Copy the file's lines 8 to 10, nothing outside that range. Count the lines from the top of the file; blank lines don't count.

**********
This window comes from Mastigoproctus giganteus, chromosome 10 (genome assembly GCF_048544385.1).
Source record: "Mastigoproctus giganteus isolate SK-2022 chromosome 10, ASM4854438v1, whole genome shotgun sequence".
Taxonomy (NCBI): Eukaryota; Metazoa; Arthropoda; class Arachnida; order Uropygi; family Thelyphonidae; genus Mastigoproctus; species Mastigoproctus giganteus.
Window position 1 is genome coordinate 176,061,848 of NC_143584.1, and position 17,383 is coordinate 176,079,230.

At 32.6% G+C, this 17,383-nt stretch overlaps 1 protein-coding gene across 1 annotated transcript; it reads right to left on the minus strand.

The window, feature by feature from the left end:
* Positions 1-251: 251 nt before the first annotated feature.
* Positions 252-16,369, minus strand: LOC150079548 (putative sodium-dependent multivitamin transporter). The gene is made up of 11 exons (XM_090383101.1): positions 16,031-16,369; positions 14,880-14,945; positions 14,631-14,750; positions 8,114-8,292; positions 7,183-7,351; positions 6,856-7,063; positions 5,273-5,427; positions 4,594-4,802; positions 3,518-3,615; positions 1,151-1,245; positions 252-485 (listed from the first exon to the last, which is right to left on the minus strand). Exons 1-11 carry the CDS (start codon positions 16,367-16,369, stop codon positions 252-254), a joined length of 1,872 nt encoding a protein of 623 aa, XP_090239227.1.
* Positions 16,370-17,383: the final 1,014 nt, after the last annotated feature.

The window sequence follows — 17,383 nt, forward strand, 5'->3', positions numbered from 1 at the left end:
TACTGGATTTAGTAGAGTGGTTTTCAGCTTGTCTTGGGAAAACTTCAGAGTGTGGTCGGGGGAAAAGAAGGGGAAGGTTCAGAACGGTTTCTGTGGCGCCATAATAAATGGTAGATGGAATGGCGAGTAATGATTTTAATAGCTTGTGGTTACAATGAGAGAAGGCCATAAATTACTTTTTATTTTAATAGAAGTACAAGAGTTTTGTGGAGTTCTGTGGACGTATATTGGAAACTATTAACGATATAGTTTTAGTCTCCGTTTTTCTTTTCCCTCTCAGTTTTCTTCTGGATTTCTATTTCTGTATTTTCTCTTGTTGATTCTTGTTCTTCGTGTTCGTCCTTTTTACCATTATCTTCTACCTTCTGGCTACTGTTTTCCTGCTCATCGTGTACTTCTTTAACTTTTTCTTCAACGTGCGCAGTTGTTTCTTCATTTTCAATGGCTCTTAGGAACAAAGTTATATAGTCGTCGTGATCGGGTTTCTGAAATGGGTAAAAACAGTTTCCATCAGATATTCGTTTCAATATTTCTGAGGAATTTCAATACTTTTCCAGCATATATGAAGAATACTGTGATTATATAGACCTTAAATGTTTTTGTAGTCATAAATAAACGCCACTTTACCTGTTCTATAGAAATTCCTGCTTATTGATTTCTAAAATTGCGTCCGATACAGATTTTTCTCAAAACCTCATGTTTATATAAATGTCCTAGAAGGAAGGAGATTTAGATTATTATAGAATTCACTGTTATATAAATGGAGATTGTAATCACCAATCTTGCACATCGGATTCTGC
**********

* Positions 252-16,369, minus strand: LOC150079548 (putative sodium-dependent multivitamin transporter). The gene is made up of 11 exons (XM_090383101.1): positions 16,031-16,369; positions 14,880-14,945; positions 14,631-14,750; positions 8,114-8,292; positions 7,183-7,351; positions 6,856-7,063; positions 5,273-5,427; positions 4,594-4,802; positions 3,518-3,615; positions 1,151-1,245; positions 252-485 (listed from the first exon to the last, which is right to left on the minus strand). Exons 1-11 carry the CDS (start codon positions 16,367-16,369, stop codon positions 252-254), a joined length of 1,872 nt encoding a protein of 623 aa, XP_090239227.1.
* Positions 16,370-17,383: the final 1,014 nt, after the last annotated feature.

The window sequence follows — 17,383 nt, forward strand, 5'->3', positions numbered from 1 at the left end: